We have developed and validated two human ES cell clones that have the BLA reporter correctly targeted into the CYP3A4 gene. In addition, we have made major improvements to the hepatocyte differentiation protocols, resulting in cultures with greater than 85% hepatocytes, which express significant levels of mature hepatocyte proteins and drug metabolizing enzymes, including albumin, CYP1A2 and CYP3A4. Furthermore, these cultures demonstrate CYP1A2-dependent metabolism of acetaminophen, which is approximately 20% of the activity, on a per cell basis, seen from primary human hepatocytes. This is significantly more than we have seen with any other protocols. We expect to use these cells in our drug development programs as screening assays for liver metabolism and toxicity studies.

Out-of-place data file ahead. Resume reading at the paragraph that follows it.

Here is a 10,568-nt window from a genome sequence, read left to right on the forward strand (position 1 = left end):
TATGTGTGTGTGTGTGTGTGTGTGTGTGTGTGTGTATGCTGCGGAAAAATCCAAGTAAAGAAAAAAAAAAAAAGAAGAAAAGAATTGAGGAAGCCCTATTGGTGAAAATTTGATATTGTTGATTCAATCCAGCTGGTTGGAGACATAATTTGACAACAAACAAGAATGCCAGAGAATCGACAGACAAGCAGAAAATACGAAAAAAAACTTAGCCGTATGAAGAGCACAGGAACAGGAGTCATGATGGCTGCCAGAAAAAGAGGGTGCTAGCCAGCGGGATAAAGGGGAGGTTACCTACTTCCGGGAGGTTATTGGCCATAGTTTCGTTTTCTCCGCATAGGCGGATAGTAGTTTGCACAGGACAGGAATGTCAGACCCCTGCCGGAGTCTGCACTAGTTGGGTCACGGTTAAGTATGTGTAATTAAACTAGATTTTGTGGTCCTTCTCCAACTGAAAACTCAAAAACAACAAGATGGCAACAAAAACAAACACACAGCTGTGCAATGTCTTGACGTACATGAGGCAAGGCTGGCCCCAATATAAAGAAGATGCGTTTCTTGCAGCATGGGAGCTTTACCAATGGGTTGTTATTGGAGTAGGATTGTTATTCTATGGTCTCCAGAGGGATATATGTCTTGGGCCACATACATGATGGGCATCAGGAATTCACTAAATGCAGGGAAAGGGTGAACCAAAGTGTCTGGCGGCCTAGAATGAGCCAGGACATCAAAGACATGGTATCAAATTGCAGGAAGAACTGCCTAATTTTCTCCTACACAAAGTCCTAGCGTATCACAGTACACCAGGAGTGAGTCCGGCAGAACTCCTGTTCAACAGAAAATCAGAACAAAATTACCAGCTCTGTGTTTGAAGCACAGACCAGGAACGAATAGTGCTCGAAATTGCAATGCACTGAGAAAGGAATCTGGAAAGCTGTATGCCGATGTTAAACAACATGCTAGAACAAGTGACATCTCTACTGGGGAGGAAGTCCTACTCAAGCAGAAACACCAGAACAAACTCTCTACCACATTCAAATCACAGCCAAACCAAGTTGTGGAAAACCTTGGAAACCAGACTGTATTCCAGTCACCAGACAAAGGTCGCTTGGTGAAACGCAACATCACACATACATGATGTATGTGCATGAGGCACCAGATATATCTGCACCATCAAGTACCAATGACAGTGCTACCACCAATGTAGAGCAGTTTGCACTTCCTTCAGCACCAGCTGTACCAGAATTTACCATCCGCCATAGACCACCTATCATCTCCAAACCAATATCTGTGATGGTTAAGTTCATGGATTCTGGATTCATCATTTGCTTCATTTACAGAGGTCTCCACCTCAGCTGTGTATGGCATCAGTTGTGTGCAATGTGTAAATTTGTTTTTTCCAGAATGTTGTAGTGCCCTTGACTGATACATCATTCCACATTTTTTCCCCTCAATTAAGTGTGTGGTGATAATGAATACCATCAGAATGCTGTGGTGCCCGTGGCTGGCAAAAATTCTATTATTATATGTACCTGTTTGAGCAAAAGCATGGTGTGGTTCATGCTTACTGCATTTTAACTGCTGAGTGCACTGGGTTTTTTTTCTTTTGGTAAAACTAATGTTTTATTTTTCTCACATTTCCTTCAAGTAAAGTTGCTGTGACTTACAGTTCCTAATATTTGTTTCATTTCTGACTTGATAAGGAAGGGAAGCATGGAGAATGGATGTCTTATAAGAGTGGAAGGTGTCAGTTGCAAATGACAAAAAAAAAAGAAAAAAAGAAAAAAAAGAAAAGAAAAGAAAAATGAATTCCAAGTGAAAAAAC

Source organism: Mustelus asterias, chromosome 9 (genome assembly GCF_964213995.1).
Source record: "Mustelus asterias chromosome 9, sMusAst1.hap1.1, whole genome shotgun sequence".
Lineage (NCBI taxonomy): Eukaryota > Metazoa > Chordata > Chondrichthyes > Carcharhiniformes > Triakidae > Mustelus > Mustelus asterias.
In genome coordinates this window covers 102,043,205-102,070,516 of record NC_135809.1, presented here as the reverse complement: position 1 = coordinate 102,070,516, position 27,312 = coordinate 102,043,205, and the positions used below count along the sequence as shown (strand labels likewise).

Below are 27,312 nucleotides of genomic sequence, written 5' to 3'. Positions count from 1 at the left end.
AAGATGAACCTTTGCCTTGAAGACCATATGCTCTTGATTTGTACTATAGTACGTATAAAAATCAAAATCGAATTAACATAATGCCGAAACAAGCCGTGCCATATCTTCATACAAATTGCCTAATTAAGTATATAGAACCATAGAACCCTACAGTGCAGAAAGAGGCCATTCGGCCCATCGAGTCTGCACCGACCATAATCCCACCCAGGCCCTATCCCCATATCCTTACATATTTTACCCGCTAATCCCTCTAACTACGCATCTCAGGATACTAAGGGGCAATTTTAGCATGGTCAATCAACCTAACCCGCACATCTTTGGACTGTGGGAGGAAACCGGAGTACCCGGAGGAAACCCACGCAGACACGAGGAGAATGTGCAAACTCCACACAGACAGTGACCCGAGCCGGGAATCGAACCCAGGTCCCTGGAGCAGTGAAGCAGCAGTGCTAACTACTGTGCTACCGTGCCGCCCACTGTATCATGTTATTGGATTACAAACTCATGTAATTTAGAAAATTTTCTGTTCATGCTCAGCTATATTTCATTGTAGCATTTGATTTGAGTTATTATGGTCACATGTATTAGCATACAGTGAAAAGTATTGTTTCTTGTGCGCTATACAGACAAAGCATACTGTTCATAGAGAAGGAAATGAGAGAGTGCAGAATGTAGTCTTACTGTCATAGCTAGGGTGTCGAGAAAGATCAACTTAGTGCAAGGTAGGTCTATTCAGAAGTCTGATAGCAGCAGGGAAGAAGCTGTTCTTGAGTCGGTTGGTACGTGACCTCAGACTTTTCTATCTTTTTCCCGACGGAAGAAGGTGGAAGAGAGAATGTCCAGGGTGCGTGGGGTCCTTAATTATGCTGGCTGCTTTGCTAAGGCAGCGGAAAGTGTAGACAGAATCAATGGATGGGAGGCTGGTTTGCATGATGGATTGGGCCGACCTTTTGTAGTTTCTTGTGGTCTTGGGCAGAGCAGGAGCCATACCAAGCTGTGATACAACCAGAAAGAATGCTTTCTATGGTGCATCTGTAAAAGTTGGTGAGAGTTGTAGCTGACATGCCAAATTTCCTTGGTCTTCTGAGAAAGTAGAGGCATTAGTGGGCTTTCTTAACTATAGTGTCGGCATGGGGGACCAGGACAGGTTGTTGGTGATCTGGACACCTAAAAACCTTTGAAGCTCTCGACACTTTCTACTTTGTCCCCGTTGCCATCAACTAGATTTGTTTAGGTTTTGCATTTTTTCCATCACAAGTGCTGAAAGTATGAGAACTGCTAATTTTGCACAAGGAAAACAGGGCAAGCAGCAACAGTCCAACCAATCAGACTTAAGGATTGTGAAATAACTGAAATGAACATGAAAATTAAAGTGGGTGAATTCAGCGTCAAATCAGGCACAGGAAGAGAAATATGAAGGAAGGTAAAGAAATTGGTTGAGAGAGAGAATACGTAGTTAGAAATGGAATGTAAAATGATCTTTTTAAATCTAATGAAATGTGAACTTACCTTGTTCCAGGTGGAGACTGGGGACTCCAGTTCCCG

We have successfully achieved the major aim of this grant, which was to develop a new human embryonic stem (hES) cell line in which a fluorescent molecule is attached to a protein found in mature liver cells. This protein is responsible for metabolizing the majority of drugs currently in the market, so it is critical to understand the effect that different drugs have on the function of this protein so that drug-induced liver toxicity, which is the leading cause of liver failure in the US, can be reduced. We have done extensive validation of this cell line tool, and we are currently in the process of developing it into an assay system for screening compounds for drug-induced liver toxicity effects. There is a great need for this type of assay since there is currently an absence of a robust model of human drug metabolism in the liver. As part of this development, we have also done extensive work optimizing the generation of liver cells from hES cells. We now can differentiate hES cells into nearly pure populations of cells that are precursors to liver cells and we are currently using our new cell line to facilitate testing new methods to enhance the maturation of these precursors into hES-derived liver cells. The combination of using our new cell line tool in an optimized protocol for generating hES-derived liver cells will hopefully result in a clinically predictive drug screening system that will allow earlier detection of drug-induced liver toxicity, decreased pre-clinical animal testing, and increased drug safety. We are committed to aggressively continuing this work even beyond the close of this grant funding to achieve the goal of a human cell-based, clinically predictive liver toxicity drug screening system.